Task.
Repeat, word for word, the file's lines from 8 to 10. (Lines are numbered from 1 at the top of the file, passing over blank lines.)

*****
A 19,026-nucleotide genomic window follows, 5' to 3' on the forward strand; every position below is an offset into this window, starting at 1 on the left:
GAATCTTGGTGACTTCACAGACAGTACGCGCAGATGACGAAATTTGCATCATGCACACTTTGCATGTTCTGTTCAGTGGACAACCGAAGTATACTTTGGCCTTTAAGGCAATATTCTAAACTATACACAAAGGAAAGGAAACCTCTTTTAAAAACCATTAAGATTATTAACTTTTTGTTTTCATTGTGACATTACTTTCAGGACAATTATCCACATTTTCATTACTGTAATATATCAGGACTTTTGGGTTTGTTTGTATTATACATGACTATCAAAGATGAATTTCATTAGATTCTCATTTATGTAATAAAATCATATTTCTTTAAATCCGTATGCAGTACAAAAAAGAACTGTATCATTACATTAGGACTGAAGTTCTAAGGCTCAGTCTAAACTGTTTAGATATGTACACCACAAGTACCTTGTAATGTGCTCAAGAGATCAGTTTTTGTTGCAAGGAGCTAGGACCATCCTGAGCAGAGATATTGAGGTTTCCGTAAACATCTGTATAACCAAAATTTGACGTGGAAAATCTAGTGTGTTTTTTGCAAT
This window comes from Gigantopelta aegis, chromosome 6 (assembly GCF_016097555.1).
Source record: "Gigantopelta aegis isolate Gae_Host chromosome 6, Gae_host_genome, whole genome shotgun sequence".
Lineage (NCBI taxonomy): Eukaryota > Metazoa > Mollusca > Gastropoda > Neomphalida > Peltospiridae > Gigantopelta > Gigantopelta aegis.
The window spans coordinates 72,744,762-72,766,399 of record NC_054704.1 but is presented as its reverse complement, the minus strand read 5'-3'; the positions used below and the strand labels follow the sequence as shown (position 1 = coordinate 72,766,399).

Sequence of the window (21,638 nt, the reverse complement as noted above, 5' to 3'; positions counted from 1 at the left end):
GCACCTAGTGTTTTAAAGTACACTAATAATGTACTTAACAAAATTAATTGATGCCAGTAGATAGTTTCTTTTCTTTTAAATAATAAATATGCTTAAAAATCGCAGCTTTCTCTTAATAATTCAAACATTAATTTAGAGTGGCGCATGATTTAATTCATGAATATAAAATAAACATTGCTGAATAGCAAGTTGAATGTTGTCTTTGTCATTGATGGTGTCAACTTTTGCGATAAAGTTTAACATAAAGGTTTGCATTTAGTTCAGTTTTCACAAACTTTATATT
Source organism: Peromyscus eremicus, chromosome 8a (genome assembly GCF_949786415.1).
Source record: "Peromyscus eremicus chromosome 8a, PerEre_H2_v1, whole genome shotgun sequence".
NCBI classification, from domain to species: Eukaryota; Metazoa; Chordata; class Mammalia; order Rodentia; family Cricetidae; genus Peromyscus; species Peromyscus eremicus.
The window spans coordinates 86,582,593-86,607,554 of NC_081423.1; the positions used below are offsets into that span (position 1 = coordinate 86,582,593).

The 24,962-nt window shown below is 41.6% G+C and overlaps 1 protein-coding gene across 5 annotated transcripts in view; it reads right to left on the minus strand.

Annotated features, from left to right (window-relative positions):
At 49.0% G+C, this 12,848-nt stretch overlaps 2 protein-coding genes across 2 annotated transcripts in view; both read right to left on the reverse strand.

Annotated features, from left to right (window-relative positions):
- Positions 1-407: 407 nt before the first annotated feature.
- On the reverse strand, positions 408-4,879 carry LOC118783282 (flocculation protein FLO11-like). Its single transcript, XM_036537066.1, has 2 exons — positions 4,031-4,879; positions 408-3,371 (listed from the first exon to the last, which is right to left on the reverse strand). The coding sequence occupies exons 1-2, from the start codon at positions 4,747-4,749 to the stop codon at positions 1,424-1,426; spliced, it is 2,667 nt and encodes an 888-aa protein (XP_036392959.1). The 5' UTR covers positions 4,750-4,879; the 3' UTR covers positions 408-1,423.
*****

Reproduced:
GCACCTAGTGTTTTAAAGTACACTAATAATGTACTTAACAAAATTAATTGATGCCAGTAGATAGTTTCTTTTCTTTTAAATAATAAATATGCTTAAAAATCGCAGCTTTCTCTTAATAATTCAAACATTAATTTAGAGTGGCGCATGATTTAATTCATGAATATAAAATAAACATTGCTGAATAGCAAGTTGAATGTTGTCTTTGTCATTGATGGTGTCAACTTTTGCGATAAAGTTTAACATAAAGGTTTGCATTTAGTTCAGTTTTCACAAACTTTATATT
Source organism: Peromyscus eremicus, chromosome 8a (genome assembly GCF_949786415.1).
Source record: "Peromyscus eremicus chromosome 8a, PerEre_H2_v1, whole genome shotgun sequence".